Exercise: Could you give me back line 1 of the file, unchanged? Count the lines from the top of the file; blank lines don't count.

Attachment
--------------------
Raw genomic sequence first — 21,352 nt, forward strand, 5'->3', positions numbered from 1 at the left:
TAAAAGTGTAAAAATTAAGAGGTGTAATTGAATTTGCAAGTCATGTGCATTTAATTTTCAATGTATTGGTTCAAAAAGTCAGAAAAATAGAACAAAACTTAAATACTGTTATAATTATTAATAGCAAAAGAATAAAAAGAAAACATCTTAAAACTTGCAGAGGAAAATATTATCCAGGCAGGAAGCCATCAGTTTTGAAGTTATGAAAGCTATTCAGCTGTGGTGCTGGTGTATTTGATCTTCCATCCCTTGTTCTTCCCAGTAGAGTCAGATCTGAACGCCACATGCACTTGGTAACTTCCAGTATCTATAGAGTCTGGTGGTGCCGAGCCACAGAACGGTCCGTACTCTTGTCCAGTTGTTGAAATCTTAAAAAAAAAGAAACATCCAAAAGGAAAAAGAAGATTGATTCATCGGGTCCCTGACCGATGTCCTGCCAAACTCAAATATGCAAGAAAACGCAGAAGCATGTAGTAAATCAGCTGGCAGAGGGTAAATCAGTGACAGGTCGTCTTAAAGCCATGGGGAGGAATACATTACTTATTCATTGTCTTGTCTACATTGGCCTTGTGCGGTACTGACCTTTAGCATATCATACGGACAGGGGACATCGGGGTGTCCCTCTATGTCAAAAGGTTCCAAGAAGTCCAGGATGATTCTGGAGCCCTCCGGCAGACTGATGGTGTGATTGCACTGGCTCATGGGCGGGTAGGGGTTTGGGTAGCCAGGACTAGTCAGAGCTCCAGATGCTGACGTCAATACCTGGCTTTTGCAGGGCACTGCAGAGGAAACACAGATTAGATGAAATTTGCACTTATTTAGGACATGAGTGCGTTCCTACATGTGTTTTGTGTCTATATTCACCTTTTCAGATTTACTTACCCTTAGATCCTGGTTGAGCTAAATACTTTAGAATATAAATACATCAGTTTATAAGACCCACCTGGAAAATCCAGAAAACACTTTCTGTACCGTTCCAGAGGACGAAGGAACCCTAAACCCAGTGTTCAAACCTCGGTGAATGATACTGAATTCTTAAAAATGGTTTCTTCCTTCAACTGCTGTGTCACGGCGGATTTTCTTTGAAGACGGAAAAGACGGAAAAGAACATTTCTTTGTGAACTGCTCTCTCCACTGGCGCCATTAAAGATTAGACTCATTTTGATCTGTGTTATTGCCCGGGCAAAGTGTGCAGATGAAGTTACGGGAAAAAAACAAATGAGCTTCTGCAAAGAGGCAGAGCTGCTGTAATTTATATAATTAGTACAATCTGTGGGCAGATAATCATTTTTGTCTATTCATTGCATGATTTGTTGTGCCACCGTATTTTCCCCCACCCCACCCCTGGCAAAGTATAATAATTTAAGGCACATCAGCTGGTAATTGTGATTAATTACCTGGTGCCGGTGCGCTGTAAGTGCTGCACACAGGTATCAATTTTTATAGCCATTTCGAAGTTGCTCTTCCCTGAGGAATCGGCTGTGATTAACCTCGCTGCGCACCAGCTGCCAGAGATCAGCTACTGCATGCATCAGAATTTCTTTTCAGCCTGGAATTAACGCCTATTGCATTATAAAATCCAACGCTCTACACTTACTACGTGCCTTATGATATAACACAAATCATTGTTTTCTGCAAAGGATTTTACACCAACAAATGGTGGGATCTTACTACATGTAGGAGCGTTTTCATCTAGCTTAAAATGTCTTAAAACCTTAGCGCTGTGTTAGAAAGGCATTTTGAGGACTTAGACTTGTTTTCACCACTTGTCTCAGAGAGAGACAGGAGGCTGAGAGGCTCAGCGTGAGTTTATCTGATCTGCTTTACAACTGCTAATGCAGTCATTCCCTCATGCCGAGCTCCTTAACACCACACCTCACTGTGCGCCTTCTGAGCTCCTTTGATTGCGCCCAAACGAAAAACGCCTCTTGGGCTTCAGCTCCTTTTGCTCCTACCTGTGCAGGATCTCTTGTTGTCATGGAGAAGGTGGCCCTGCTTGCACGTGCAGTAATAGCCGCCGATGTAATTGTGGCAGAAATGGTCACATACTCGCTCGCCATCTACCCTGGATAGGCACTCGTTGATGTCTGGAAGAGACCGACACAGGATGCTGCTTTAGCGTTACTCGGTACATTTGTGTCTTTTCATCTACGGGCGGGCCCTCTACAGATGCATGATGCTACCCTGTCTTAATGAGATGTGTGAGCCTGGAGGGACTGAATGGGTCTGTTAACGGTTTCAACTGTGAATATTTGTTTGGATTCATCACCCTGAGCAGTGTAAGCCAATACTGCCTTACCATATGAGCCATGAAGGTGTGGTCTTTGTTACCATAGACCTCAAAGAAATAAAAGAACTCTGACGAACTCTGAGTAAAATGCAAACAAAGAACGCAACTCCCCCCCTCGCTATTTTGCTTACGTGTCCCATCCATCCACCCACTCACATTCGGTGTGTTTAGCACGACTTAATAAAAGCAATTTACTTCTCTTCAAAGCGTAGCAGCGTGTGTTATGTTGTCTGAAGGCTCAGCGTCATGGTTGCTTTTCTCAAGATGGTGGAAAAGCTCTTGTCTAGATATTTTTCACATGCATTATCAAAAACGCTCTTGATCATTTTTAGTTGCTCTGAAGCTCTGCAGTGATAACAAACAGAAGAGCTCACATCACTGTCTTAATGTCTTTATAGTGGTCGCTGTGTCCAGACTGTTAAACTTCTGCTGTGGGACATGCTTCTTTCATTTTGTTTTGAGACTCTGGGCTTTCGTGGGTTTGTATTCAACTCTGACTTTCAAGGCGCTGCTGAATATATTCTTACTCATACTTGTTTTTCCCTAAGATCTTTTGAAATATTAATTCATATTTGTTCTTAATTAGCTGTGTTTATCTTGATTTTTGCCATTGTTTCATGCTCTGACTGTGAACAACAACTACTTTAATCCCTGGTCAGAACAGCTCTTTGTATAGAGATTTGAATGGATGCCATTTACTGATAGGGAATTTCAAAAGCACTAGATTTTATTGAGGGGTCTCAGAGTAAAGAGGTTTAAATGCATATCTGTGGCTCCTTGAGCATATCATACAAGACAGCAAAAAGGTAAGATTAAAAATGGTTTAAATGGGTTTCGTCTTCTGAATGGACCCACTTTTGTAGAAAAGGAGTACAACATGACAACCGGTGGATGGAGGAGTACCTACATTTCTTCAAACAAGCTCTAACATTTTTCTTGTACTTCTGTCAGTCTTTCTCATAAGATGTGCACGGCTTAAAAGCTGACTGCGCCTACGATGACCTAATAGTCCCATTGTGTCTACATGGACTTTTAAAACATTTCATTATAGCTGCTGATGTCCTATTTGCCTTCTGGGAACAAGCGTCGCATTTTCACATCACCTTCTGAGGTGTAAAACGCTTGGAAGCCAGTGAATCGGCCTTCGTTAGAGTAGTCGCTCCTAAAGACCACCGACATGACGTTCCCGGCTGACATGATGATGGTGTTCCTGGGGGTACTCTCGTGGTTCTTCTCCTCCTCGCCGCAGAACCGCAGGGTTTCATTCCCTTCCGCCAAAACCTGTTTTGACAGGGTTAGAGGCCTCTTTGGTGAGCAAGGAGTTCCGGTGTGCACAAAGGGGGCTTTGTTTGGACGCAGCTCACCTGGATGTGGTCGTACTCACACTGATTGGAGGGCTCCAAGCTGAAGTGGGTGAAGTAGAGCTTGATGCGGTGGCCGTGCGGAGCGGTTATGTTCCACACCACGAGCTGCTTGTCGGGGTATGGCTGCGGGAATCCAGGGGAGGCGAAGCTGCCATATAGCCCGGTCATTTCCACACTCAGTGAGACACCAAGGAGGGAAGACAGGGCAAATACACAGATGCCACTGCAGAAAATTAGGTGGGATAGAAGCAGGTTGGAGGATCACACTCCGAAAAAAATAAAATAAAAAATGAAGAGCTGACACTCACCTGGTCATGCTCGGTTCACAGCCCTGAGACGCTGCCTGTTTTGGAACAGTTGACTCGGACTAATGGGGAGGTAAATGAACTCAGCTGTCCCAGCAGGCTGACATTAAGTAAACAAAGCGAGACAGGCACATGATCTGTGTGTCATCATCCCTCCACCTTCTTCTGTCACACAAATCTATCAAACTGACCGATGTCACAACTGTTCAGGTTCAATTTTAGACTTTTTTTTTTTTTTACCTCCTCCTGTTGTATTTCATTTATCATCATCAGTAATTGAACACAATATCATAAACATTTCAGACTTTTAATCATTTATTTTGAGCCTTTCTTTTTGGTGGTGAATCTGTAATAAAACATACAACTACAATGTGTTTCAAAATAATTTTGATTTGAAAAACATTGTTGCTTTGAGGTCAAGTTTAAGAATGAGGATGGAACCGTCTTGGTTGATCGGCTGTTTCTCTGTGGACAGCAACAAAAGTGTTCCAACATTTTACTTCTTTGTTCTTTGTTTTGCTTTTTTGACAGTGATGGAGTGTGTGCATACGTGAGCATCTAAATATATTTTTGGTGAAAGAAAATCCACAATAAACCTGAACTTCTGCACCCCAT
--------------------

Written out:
Raw genomic sequence first — 21,352 nt, forward strand, 5'->3', positions numbered from 1 at the left: